New Zealand has closed its borders, Prime Minister Jacinda Ardern saying of the current national lockdown that she hoped to avoid “the scenes of Bondi Beach in New Zealand” by adopting the strictest recommended suppression measures. The country, which has an estimated 240,000 to 260,000 visitors within its borders as of late March, has recruited law enforcement to ensure tourists were complying.

In Hawaii, the stay-at-home order is now in effect, but the city and county of Honolulu has provided conflicting directives for how it will care for unsheltered persons in this crisis. Hawaii has the second-highest homeless population in the nation, the majority of which are Native Hawaiians . Phillips says he plans to join actions to ensure “that they’re not put under any extra trauma or duress, or [are] targeted and made more vulnerable to this virus.”

It’s not his job, of course, but communities in Hawaii have shown an extraordinary capacity to care for one another. “As unfortunate as it is that the community continues to be forced to act in its own defense,” Phillips said. “It’s also great because that means that every time we rise up, we bring more people along with us.”

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Places the U.S. Government Warns Not to Travel Right Now

You may want to reconsider traveling to these countries right now.

Do Not Travel to These Countries

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Crime, civil unrest and terrorism are common risk factors for countries that end up on the State Department's "Do Not Travel" advisory list.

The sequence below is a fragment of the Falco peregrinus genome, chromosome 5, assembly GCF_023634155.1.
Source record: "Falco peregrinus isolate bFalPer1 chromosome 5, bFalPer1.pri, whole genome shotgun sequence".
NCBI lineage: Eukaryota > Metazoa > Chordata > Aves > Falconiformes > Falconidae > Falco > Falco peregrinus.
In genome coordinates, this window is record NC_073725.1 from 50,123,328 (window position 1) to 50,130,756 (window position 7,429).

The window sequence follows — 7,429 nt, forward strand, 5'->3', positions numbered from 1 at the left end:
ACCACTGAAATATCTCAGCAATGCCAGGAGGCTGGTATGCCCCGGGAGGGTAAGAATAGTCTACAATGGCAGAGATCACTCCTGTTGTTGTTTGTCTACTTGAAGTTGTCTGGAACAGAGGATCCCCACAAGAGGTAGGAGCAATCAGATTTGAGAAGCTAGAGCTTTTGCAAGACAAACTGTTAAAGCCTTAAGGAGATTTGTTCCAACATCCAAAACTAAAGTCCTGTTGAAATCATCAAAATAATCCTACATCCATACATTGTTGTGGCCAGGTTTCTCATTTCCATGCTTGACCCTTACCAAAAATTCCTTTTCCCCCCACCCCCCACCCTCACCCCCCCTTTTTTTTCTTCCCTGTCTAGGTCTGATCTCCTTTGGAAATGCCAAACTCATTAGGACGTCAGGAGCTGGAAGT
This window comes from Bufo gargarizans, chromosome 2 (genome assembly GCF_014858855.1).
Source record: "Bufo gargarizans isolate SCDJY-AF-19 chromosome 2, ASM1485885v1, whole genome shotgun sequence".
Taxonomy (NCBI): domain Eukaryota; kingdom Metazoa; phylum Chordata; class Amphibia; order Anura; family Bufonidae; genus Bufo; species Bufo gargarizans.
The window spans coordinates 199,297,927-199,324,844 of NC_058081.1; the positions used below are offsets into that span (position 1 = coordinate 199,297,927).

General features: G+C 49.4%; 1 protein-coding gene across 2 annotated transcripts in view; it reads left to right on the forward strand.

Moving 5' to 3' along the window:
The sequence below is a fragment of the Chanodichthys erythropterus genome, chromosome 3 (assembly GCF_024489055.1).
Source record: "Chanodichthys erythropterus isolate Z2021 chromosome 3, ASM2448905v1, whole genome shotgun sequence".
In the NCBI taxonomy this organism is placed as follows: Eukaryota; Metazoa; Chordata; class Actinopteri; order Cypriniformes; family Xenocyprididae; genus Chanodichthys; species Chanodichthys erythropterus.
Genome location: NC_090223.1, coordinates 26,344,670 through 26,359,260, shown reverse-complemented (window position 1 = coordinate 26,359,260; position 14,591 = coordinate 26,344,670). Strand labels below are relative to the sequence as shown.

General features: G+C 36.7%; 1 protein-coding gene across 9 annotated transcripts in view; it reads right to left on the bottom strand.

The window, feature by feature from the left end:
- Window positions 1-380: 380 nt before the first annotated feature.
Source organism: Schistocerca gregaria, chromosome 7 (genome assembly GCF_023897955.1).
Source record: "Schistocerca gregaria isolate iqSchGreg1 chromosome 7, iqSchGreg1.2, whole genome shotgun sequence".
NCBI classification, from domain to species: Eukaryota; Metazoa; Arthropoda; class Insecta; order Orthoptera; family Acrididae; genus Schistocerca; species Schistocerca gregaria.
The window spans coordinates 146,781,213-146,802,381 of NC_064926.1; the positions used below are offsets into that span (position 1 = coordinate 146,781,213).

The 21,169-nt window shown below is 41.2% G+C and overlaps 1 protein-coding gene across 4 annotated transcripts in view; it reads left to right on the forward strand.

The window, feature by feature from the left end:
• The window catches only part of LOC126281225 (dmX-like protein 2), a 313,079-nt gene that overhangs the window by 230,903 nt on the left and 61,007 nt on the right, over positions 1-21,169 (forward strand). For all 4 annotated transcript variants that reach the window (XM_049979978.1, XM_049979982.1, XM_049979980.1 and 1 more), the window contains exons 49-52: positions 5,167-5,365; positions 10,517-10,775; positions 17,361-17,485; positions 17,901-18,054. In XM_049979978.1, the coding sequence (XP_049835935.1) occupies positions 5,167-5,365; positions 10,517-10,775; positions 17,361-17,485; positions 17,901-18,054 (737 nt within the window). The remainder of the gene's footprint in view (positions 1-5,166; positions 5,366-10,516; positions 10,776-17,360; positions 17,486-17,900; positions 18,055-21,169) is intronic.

In 2024, tourism across the globe is “well on track” to return to pre-pandemic levels, according to projections by UN Tourism.

Global conflicts and natural disasters , ranging from a series of coups across Africa to catastrophic earthquakes in the Middle East affected international travel patterns throughout 2023. Still, international tourist arrivals reached 87% of pre-pandemic levels in 2023, according to estimates by UN Tourism .

In January 2024 alone, about 4.6 million U.S. citizens left the country for international destinations, 17% higher than the same month in 2019, according to the International Trade Administration . But some destinations warrant more caution than others.

On Oct. 19, 2023, following the outbreak of war between Israel and Gaza and flaring tensions in the region, the U.S. State Department issued a worldwide caution advisory due to “increased tensions in various locations around the world, the potential for terrorist attacks, demonstrations or violent actions against U.S. citizens and interests.” Prior to this update, the most recent worldwide caution advisory was issued in 2022 after a U.S. strike killed Ayman al-Zawahiri, Osama bin Laden’s successor as leader of Al Qaeda, causing “a higher potential for anti-American violence.” The worldwide caution advisory remains in effect.